03.18.2022 – It Was a Good Trip

Becky and I have returned from our trip to Israel with great thanks for the opportunity and with wonderful memories we will cherish forever.  It was a good trip, and in many ways “a good trip” is the best summary I can give. No qualifications.  It was a good trip.  The sights we saw, the places we stayed, the traveling companions: it was a good trip.

But let me share three observations.

Observation 1 – Israel is not the only holy land:  The earth is the LORD’s and the fullness thereof, the world and those who dwell therein. — Psalm 24:1

Our trip was dubbed “A Holy Land Study Tour.”  If I tell people I have just returned from the Holy Land, they know where I was. Judaism, Christianity, and Islam all use the term “Holy Land,” and it does not need much explanation.  I prefer to say that we were in Israel. To be sure, it is a unique place in terms of human history. The events told in the Old and New Testaments took place in this land.  But if King David, who lived his life in the place, is correct about what he wrote in Psalm 24, this land is not the only holy land. The earth is the Lord’s and the fulness thereof.  That means that Auburn, Indiana, Hunting Park in Philadelphia, Kigali in Rwanda, Favela da Ventosa in Belo Horizonte, Brazil, Kyiv in Ukraine, are holy as well. They belong to the Lord, and his story continues to unfold in them.

We traveled to Israel, and it was a good trip.

Observation 2 – a trip to Israel is never necessary: The whole counsel of God concerning all things necessary for His own glory, man’s salvation, faith and life, is either expressly set down in Scripture, or by good and necessary consequence may be deduced from Scripture…  — Westminster Confession I.6

Traveling to Israel was a wonderful opportunity and a great privilege, but it was not a necessary thing. I have and will continue to gain much from our time in Israel, but it did not change my life, as various brochures and other travelers promised it would. I am concerned about what I will call “archeological gnosticism” among some who have been to Israel. Archeological Gnosticism is the notion that by seeing the sights or hearing the speculations of the scholars, we now know secrets that reveal deeper or new things about God and his work in human history, things that will change our lives. When the Jesus “might haves,” “may haves,” or “could haves” morph into some sort of devotional truth, however, something is wrong.  No case for the exact location of Jesus’ tomb or the site of a miracle makes the reality of the resurrection or the love of Christ more real than the stories told in the Bible. A trip to Israel may present a wonderful opportunity and a great privilege, but it is never necessary for saving faith. An encounter with the truth of Scripture changes lives, not the speculations or even the facts of the scholar. Yes, go to Israel if you have a chance, but it is not a necessary thing.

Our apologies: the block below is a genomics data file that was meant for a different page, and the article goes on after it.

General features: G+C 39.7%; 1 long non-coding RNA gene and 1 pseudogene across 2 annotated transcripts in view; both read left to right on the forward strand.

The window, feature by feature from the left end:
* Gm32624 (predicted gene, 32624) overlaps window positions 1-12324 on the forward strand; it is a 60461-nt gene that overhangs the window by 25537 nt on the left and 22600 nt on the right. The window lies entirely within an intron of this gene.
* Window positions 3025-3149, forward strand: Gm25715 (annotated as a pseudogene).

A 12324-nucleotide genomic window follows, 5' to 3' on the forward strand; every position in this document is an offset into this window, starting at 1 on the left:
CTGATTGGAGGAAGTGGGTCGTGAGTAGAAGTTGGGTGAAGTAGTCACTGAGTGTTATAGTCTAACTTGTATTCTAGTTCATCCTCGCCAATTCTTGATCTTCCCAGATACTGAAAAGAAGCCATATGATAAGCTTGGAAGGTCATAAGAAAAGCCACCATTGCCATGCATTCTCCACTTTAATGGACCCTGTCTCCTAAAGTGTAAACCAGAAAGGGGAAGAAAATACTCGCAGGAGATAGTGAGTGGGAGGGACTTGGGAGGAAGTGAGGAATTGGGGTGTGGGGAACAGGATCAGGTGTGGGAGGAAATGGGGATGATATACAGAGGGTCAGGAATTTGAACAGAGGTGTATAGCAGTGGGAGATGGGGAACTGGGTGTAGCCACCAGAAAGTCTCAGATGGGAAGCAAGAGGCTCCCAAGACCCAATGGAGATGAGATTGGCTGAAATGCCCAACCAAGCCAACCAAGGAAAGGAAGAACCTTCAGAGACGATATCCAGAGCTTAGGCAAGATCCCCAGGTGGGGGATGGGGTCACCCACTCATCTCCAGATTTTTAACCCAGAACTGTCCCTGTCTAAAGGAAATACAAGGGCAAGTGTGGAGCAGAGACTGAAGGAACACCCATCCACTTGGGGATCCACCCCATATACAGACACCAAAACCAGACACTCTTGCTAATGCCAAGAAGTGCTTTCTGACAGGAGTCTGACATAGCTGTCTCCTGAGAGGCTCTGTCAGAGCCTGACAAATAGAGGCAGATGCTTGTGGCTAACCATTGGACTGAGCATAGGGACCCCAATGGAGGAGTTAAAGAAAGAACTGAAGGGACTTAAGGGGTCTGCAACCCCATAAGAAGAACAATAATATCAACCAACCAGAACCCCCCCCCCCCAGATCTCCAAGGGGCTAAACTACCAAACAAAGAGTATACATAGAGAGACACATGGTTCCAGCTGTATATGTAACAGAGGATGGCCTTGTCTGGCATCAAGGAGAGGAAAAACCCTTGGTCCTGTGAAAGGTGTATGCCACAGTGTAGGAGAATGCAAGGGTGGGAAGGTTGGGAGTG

It was a good trip.

Observation 3 – I love the Sea of Galilee: O Sabbath rest by Galilee, O calm of hills above, where Jesus knelt to share with thee the silence of eternity, interpreted by love! – “Dear Lord and Father of Mankind,” John Greenleaf Whittier

My first two observations may seem a bit snarky.  What else did you expect?  But it was a good trip, and I think my answer to the “what was your favorite part?” question is, “The Sea of Galilee.”  Our itinerary gave us three days around the Sea of Galilee, days when it was mirror-smooth and days when it was just choppy enough to imagine a real storm in need of someone to calm the waves. Yes, I have photos; see below.

Galilee is not particularly large, a third the size of Lake Tahoe.  Our days were clear enough that we were able to see across it.  Jesus spent much of his ministry around this sea, this lake, and we know the stories of episodes on the lake – storms stilled and an impetuous Peter walking on the water towards Jesus.  The Sea of Galilee is not an archeological dig subject to the scholar’s speculation and most of the views across the lake are not impeded by modern development. What we saw was not much different than what Jesus saw.  It was on this lake and its shore that so much of the Gospel story occurred.

At the heart of Christian faith is the affirmation that in Jesus Christ God entered time and place.  The trip to Israel gave us a chance to see that place. As we stood on the shore of Galilee, I marveled at the magnitude of God’s love and the reality of the story told by Scripture.

It was a really good trip.